The IFA has requested that the EU Commissioner for Competition carry out a sector enquiry into the EU fertiliser industry, IFA President Eddie Downey has confirmed. He said the IFA submitted a formal case for an investigation into market concentration and lack of price transparency in the fertiliser industry to Commissioner Margrethe Vestager this week.
“As the second biggest expenditure on farms, the soaring price of fertiliser over the last decade is a major cause of concern, and is undermining the competitiveness of agricultural production. If the Commission allows high input prices to go unchecked, it raises a real threat to agricultural production and food security as global population expands”, Downey warned.
Mr Downey noted that in 1995, one tonne of grain bought one tonne of CAN. Today, despite falling oil and gas prices, it takes 2.6 tonnes of grain to buy one tonne of CAN. Expenditure on fertiliser in Ireland has gone from €350m in 2001 to €565m in 2014, despite a significant reduction in usage. This escalating cost is having a serious impact on already vulnerable farm incomes, he said.
“Rationalisation of the fertilizer industry over recent decades has resulted in the concentration of the industry into the hands of a few key players. It is critical that the EU Commission takes action to address market concentration and the unbalanced power held by a small number of multinational input suppliers, particularly in the fertiliser industry. The lack of price transparency, coupled with increasing vertical integration of this industry within the EU allows manufacturers to control prices right down to farm gate level, stymieing real competition.”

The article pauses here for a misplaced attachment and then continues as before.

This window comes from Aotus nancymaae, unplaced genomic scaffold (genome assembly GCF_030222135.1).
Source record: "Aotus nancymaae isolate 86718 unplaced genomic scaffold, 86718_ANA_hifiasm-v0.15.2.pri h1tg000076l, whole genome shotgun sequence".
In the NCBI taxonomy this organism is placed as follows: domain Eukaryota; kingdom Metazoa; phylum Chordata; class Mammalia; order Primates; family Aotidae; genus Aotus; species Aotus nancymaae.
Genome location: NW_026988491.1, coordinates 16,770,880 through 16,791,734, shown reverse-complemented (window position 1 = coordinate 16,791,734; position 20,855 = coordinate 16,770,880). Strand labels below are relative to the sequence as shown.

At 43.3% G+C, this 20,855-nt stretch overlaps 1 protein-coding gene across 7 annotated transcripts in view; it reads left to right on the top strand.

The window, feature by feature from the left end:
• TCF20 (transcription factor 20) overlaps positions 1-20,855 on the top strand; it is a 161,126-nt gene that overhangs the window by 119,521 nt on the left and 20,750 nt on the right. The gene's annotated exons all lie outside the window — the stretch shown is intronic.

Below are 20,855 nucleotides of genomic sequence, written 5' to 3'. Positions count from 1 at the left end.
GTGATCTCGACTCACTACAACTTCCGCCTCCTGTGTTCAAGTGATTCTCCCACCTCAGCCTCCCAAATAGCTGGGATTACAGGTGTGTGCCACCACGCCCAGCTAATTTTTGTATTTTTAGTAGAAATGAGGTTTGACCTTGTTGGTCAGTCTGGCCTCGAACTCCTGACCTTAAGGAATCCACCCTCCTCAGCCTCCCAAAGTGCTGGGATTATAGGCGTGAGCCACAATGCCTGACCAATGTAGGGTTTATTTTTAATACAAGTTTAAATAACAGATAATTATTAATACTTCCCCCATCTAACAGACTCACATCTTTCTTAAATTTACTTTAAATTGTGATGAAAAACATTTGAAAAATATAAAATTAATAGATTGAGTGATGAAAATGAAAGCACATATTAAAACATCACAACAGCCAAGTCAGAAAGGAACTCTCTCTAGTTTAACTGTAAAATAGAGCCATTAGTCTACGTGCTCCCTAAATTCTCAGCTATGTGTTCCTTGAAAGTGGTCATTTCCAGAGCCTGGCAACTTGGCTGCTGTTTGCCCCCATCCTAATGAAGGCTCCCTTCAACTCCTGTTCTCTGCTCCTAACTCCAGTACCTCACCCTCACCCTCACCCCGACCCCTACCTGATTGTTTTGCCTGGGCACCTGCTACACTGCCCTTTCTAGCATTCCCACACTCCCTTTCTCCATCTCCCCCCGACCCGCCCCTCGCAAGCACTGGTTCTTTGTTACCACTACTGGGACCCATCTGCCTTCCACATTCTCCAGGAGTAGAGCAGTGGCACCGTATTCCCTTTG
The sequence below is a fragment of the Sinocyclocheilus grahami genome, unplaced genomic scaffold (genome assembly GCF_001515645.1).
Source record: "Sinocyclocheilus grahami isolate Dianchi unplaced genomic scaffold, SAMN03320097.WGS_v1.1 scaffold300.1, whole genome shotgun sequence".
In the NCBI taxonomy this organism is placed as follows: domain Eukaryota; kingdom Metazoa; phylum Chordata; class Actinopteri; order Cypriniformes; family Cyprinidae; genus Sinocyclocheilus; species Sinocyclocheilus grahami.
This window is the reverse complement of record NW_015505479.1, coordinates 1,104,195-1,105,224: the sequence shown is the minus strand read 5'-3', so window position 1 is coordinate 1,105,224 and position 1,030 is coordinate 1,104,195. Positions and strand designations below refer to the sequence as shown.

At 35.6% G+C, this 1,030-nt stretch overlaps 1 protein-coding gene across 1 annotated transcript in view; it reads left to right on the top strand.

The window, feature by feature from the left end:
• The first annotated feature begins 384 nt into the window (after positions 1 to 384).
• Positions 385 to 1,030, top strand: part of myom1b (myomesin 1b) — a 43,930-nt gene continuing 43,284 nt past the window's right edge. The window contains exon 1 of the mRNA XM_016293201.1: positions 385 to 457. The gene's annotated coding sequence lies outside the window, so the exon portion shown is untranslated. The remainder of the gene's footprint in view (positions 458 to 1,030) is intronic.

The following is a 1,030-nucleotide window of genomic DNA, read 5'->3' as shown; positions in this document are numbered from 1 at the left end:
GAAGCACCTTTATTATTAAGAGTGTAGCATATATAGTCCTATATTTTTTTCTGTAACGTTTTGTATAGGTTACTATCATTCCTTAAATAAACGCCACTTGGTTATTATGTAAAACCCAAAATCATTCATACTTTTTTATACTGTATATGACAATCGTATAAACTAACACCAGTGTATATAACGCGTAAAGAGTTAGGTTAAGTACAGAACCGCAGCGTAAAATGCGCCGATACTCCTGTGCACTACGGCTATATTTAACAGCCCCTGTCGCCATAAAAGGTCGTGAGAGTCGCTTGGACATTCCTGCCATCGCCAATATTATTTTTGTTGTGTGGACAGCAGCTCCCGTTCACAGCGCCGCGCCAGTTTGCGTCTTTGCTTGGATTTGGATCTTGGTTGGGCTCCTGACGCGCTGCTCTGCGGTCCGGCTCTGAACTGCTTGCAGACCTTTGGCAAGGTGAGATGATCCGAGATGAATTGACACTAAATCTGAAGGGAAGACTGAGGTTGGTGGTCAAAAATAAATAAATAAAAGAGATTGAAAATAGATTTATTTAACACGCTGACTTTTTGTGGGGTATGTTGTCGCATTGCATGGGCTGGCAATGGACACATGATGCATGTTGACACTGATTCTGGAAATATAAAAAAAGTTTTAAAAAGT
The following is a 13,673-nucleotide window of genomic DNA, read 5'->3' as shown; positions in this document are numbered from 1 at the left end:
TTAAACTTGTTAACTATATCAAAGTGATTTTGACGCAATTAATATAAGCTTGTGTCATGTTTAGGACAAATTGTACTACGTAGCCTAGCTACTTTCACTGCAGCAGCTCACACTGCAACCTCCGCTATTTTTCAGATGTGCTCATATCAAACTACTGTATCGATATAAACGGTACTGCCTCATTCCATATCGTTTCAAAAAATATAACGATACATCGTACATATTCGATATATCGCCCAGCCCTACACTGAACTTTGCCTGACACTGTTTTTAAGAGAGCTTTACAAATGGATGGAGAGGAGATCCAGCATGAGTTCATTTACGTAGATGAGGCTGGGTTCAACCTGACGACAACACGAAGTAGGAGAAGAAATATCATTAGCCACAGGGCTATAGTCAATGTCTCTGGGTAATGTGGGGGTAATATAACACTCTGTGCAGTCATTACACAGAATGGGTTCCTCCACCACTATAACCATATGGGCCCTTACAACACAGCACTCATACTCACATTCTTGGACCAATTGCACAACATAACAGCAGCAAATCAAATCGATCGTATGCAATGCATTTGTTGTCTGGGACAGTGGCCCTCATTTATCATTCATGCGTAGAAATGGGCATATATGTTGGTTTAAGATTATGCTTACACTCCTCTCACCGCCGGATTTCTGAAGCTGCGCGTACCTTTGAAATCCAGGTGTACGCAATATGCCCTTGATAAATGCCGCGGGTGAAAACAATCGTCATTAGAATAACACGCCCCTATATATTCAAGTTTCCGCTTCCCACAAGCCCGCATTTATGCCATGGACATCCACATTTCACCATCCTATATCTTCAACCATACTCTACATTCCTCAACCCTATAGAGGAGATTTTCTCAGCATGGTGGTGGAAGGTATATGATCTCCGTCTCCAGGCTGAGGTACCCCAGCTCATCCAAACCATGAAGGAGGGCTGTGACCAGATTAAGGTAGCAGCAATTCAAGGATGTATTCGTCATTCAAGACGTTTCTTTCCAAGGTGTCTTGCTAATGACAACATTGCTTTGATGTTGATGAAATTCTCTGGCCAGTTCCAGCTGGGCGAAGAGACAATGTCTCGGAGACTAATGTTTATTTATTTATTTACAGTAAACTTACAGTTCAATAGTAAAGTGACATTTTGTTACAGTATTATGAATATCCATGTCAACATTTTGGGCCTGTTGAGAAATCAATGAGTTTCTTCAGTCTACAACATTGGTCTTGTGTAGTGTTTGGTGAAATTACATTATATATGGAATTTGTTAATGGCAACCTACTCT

“Natural gas accounts for 72-85% of ammonia production costs. While average wholesale gas prices for 2014 fell in excess of 30%., Irish CAN prices are up by 5% to 8% on 2014. When the fertiliser industry has the ability to raise prices despite a significant fall in energy prices, it is clear that the industry is stymieing competition. The EU Commission must examine why lower fertiliser production costs have not been reflected in farm gate prices. Production and distribution must be separated to create genuine competition.”
IFA is also requesting that custom duties on non-EU manufactured fertilisers be suspended with immediate effect. Precedence has been set by the Commission regarding the reduction or elimination of customs duties for other products on the grounds of public interest. Their suspension will increase competition, driving growth in the agriculture sector and helping keep jobs in the rural economy.